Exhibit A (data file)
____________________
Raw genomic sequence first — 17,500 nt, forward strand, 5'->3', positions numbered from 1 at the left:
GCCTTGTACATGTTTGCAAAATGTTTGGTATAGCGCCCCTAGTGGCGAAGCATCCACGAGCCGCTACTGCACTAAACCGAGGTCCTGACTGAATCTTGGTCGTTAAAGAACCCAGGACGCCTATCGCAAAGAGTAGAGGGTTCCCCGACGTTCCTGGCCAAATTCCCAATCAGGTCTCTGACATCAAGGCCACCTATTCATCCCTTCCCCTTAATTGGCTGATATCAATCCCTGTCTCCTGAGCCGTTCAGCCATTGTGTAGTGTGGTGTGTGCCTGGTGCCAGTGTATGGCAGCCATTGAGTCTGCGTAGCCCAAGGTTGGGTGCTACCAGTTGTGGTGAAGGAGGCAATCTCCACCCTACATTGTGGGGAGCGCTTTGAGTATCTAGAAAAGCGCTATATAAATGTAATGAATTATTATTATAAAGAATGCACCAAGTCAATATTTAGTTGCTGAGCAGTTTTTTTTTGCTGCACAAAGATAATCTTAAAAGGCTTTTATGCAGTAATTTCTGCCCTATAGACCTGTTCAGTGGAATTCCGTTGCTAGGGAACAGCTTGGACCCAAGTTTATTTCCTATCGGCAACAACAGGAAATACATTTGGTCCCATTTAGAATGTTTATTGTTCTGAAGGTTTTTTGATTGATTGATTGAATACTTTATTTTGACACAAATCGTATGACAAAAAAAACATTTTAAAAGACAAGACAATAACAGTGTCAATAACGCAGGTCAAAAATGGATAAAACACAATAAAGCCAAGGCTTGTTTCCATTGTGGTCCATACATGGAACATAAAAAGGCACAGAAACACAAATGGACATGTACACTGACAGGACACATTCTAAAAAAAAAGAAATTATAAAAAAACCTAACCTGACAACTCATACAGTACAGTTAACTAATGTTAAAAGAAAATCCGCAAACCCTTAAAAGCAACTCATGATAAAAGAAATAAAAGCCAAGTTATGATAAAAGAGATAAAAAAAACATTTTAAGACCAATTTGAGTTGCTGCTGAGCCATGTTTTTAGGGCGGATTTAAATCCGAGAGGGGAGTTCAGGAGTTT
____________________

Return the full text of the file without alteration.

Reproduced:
Raw genomic sequence first — 17,500 nt, forward strand, 5'->3', positions numbered from 1 at the left:
GCCTTGTACATGTTTGCAAAATGTTTGGTATAGCGCCCCTAGTGGCGAAGCATCCACGAGCCGCTACTGCACTAAACCGAGGTCCTGACTGAATCTTGGTCGTTAAAGAACCCAGGACGCCTATCGCAAAGAGTAGAGGGTTCCCCGACGTTCCTGGCCAAATTCCCAATCAGGTCTCTGACATCAAGGCCACCTATTCATCCCTTCCCCTTAATTGGCTGATATCAATCCCTGTCTCCTGAGCCGTTCAGCCATTGTGTAGTGTGGTGTGTGCCTGGTGCCAGTGTATGGCAGCCATTGAGTCTGCGTAGCCCAAGGTTGGGTGCTACCAGTTGTGGTGAAGGAGGCAATCTCCACCCTACATTGTGGGGAGCGCTTTGAGTATCTAGAAAAGCGCTATATAAATGTAATGAATTATTATTATAAAGAATGCACCAAGTCAATATTTAGTTGCTGAGCAGTTTTTTTTTGCTGCACAAAGATAATCTTAAAAGGCTTTTATGCAGTAATTTCTGCCCTATAGACCTGTTCAGTGGAATTCCGTTGCTAGGGAACAGCTTGGACCCAAGTTTATTTCCTATCGGCAACAACAGGAAATACATTTGGTCCCATTTAGAATGTTTATTGTTCTGAAGGTTTTTTGATTGATTGATTGAATACTTTATTTTGACACAAATCGTATGACAAAAAAAACATTTTAAAAGACAAGACAATAACAGTGTCAATAACGCAGGTCAAAAATGGATAAAACACAATAAAGCCAAGGCTTGTTTCCATTGTGGTCCATACATGGAACATAAAAAGGCACAGAAACACAAATGGACATGTACACTGACAGGACACATTCTAAAAAAAAAGAAATTATAAAAAAACCTAACCTGACAACTCATACAGTACAGTTAACTAATGTTAAAAGAAAATCCGCAAACCCTTAAAAGCAACTCATGATAAAAGAAATAAAAGCCAAGTTATGATAAAAGAGATAAAAAAAACATTTTAAGACCAATTTGAGTTGCTGCTGAGCCATGTTTTTAGGGCGGATTTAAATCCGAGAGGGGAGTTCAGGAGTTT